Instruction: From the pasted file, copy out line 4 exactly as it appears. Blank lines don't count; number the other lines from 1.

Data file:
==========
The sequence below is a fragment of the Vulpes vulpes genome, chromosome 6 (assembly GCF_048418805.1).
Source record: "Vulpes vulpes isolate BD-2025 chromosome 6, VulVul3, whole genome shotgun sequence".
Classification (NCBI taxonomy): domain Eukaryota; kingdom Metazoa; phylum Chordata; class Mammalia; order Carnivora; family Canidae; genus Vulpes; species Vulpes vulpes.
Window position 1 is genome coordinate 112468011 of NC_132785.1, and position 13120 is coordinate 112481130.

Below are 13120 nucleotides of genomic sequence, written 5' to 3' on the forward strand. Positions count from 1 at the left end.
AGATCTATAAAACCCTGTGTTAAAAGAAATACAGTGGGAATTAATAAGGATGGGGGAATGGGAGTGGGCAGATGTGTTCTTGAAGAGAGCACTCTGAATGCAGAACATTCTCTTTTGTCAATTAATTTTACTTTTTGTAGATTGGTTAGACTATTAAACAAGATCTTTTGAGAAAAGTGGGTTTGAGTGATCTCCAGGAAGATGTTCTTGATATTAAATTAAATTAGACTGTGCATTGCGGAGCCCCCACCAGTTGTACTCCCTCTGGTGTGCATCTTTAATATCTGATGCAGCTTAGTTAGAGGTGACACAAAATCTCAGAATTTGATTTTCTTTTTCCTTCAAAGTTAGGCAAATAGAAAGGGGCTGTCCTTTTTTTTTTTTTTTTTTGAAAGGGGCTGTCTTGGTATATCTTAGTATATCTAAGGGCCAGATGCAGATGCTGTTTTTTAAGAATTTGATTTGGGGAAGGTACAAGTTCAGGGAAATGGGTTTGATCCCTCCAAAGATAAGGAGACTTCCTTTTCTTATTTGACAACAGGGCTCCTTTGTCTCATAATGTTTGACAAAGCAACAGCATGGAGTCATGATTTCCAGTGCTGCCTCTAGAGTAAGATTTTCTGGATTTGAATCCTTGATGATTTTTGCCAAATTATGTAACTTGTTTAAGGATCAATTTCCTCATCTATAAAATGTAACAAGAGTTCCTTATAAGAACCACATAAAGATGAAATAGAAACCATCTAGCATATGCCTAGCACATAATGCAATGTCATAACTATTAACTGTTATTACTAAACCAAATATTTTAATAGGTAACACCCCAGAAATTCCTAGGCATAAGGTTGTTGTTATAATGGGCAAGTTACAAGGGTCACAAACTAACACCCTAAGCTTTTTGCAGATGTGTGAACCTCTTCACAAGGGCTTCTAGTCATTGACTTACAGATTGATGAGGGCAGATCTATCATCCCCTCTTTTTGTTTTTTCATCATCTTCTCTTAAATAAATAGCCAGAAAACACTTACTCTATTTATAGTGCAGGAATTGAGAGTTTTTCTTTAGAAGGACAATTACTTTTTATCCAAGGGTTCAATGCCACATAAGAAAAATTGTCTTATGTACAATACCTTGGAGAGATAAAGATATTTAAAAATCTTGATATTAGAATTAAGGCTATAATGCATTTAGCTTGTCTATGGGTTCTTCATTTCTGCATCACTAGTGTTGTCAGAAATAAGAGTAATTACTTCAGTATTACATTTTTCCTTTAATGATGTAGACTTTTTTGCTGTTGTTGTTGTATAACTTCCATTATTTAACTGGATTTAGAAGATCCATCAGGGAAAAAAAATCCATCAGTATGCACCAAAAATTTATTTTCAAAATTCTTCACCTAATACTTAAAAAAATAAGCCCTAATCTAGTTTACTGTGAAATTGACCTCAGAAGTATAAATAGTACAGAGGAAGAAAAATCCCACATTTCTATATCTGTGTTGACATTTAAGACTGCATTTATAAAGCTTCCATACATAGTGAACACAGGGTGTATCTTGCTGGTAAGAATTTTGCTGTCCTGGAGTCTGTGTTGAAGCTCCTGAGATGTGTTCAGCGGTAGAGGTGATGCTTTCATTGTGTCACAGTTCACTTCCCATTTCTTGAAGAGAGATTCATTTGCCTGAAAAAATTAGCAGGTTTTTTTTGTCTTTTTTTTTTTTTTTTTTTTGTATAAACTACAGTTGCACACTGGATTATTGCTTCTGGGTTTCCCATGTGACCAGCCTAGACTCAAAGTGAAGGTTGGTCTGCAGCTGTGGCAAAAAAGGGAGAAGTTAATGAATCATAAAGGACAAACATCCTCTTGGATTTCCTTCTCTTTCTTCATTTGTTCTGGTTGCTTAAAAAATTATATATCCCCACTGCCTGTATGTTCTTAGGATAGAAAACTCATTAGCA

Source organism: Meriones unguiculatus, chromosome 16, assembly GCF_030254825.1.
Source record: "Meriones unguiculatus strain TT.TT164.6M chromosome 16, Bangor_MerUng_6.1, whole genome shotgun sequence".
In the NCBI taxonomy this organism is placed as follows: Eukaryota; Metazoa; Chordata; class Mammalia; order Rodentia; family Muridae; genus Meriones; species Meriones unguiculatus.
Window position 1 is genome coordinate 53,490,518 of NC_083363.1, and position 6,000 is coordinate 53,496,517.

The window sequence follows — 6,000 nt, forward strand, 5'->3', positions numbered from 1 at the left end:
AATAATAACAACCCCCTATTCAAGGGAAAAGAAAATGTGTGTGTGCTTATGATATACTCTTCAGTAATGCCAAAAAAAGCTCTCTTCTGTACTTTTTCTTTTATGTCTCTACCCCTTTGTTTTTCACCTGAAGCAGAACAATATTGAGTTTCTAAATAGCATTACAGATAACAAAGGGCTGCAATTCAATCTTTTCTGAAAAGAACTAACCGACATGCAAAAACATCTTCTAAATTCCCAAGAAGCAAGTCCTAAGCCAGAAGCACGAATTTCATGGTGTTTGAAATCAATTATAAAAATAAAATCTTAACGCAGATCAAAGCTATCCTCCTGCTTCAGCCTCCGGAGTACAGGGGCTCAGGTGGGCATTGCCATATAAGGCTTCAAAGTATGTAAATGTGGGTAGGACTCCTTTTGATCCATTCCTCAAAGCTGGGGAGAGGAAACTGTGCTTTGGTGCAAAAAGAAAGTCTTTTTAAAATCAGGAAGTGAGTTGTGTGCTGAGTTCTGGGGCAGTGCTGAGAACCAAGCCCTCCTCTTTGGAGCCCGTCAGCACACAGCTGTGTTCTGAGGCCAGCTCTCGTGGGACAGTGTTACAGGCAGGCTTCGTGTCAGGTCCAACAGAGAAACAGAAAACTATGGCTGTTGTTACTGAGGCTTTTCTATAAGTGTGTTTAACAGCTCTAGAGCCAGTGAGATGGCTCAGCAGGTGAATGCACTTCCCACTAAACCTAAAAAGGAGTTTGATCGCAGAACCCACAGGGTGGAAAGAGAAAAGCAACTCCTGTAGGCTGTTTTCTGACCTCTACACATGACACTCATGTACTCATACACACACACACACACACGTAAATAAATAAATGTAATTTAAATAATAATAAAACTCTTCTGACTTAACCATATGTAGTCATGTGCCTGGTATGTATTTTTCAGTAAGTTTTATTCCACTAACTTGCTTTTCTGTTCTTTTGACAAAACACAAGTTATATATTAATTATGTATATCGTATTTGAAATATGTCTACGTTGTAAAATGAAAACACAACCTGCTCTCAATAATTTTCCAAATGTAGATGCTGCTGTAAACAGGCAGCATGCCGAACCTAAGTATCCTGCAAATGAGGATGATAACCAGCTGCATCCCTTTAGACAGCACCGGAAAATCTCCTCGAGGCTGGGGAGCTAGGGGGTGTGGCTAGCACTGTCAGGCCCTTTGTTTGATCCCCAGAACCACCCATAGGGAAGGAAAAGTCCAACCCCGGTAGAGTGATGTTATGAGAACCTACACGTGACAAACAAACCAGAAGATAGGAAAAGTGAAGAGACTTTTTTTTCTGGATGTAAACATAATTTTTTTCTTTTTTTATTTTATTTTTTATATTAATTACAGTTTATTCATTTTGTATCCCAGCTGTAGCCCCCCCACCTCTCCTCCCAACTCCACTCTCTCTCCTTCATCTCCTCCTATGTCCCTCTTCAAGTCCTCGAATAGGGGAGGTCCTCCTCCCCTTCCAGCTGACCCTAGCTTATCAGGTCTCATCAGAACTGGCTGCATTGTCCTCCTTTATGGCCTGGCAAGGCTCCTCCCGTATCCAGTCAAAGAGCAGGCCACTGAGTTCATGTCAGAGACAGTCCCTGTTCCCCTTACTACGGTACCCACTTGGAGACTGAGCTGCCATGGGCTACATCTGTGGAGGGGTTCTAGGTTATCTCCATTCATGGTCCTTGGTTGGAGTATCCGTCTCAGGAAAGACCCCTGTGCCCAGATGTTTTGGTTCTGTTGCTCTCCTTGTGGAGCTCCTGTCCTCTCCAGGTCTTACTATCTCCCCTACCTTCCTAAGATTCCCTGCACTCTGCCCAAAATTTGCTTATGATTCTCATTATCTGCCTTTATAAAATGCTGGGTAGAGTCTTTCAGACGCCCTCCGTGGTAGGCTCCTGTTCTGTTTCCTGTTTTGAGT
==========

Window position 1 is genome coordinate 112468011 of NC_132785.1, and position 13120 is coordinate 112481130.